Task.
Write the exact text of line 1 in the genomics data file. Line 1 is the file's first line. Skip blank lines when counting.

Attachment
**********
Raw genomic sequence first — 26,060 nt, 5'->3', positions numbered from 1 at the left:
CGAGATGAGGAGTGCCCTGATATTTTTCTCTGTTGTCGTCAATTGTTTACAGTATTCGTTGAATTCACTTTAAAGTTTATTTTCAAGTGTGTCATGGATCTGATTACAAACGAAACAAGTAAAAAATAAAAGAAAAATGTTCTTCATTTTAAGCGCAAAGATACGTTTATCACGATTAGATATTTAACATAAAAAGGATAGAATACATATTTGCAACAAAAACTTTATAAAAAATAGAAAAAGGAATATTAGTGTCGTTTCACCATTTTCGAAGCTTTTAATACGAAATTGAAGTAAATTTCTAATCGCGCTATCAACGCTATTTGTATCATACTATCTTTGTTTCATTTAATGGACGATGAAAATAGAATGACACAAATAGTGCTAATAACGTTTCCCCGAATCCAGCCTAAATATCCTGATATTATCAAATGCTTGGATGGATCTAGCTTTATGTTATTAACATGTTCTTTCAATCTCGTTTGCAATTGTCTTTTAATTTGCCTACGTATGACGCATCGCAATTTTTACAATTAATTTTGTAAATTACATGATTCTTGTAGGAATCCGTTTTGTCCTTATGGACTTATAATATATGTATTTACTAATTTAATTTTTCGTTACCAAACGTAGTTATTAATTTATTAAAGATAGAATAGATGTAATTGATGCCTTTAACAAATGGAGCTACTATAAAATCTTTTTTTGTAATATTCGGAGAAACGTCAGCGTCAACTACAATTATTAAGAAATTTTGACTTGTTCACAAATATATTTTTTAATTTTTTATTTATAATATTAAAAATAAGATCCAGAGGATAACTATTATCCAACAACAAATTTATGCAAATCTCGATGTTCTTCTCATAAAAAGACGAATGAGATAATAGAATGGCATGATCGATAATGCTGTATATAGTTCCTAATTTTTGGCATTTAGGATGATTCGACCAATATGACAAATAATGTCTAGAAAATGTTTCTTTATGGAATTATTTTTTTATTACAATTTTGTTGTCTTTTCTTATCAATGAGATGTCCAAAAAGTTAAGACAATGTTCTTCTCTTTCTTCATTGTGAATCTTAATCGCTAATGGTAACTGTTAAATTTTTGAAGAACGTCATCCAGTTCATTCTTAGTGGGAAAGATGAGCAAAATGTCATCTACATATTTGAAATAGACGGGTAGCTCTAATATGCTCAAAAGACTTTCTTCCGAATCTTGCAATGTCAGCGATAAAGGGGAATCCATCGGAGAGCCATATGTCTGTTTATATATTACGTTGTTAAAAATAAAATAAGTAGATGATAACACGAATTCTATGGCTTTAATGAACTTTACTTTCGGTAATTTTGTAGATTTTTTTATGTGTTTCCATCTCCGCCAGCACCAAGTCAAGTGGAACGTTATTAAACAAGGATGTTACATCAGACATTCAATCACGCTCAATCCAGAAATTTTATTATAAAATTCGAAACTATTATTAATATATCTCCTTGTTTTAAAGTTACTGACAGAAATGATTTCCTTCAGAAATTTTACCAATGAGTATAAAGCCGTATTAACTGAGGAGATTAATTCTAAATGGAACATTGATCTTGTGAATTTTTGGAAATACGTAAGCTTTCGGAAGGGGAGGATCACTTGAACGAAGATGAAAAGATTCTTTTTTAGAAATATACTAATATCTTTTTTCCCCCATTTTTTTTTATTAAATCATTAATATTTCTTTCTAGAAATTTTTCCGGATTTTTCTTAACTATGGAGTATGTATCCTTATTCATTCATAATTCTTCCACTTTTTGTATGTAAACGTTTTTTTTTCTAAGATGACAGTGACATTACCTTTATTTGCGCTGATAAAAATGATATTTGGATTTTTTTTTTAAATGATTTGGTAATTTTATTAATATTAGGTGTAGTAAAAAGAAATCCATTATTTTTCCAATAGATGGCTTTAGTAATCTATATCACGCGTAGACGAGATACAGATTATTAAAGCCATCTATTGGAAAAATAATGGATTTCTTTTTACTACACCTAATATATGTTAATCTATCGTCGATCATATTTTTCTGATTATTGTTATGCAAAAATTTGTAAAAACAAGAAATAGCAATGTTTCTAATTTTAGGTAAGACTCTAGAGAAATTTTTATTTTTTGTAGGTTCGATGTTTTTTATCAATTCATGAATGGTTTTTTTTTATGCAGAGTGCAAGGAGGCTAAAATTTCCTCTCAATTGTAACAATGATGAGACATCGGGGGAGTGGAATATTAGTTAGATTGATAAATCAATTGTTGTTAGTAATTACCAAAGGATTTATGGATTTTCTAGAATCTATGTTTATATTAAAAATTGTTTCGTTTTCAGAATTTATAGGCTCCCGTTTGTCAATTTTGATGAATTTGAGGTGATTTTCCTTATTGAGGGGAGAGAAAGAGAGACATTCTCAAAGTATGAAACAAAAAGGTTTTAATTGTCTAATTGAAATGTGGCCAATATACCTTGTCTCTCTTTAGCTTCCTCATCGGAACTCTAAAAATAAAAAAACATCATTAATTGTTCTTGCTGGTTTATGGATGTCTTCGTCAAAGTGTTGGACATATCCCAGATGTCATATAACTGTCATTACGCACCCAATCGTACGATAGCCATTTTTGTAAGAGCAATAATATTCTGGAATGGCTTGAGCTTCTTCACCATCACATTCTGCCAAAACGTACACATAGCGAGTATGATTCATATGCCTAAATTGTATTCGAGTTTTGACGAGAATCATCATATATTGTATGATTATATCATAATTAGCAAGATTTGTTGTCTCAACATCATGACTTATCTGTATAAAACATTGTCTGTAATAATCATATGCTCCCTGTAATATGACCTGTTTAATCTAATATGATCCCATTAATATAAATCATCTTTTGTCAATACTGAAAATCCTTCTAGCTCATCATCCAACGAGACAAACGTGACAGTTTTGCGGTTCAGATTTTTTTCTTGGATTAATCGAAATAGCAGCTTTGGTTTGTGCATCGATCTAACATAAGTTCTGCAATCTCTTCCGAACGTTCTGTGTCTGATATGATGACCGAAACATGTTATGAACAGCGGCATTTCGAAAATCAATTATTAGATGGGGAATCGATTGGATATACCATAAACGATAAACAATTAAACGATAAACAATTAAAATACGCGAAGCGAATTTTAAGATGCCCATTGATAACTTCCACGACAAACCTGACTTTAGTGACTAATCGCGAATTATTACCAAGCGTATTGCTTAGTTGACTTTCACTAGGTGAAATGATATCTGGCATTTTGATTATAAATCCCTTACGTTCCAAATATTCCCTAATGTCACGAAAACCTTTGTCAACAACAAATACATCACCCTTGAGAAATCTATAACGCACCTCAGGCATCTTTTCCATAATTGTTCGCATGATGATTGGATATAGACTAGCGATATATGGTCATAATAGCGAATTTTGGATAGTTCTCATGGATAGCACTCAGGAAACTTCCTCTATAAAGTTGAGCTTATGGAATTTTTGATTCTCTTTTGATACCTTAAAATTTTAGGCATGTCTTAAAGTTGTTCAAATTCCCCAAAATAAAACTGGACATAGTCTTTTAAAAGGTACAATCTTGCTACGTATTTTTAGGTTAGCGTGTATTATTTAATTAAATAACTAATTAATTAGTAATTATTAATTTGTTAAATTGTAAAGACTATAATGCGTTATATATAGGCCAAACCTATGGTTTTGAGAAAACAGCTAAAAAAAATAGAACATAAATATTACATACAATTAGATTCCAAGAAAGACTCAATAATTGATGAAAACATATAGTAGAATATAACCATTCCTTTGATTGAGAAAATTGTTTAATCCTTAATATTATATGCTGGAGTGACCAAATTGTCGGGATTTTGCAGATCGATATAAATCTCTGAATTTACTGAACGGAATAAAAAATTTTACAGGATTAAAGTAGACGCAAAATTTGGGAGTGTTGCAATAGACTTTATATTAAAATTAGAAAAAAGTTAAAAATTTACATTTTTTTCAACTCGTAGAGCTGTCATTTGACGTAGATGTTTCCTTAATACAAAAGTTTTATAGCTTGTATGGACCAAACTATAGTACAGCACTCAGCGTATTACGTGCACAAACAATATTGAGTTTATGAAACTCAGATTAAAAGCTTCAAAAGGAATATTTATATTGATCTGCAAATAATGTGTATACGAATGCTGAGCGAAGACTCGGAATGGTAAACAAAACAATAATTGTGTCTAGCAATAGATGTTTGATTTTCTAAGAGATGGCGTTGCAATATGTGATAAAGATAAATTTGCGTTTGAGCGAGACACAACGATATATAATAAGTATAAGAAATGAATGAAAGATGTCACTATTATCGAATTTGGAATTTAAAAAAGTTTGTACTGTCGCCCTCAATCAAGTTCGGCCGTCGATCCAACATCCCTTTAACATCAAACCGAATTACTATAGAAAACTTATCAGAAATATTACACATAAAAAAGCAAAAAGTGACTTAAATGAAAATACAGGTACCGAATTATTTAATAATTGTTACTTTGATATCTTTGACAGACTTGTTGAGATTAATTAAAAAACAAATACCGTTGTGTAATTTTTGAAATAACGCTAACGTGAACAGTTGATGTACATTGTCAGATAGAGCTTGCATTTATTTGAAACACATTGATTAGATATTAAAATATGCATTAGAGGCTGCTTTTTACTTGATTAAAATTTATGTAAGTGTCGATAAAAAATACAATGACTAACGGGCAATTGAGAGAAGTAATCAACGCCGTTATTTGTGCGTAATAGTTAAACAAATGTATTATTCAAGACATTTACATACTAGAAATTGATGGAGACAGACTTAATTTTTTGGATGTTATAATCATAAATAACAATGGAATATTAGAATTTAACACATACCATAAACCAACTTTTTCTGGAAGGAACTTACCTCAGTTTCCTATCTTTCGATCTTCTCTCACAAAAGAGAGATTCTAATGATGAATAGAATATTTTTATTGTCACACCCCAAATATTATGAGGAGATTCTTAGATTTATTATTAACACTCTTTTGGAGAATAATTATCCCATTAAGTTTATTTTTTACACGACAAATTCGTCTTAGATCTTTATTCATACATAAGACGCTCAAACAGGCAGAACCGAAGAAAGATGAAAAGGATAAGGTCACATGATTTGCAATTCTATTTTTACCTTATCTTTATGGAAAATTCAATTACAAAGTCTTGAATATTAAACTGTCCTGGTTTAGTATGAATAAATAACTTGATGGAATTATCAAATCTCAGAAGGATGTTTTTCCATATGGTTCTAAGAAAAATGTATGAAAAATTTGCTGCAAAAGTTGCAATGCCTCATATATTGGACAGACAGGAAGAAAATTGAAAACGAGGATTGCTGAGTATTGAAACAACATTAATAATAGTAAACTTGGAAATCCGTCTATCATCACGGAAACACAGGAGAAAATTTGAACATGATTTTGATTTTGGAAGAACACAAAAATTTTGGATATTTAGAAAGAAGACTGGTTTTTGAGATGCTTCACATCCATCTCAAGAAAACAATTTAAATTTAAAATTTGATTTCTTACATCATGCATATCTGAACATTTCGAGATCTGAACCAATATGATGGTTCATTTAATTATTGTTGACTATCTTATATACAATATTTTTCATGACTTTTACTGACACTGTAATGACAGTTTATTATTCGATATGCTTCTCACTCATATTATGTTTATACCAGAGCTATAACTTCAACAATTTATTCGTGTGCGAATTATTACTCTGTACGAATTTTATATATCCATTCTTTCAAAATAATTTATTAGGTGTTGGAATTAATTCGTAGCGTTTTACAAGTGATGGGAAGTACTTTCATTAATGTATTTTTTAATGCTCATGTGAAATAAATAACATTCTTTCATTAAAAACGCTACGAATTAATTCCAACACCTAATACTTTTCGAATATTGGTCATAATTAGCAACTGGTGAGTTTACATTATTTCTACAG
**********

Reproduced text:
Raw genomic sequence first — 26,060 nt, 5'->3', positions numbered from 1 at the left: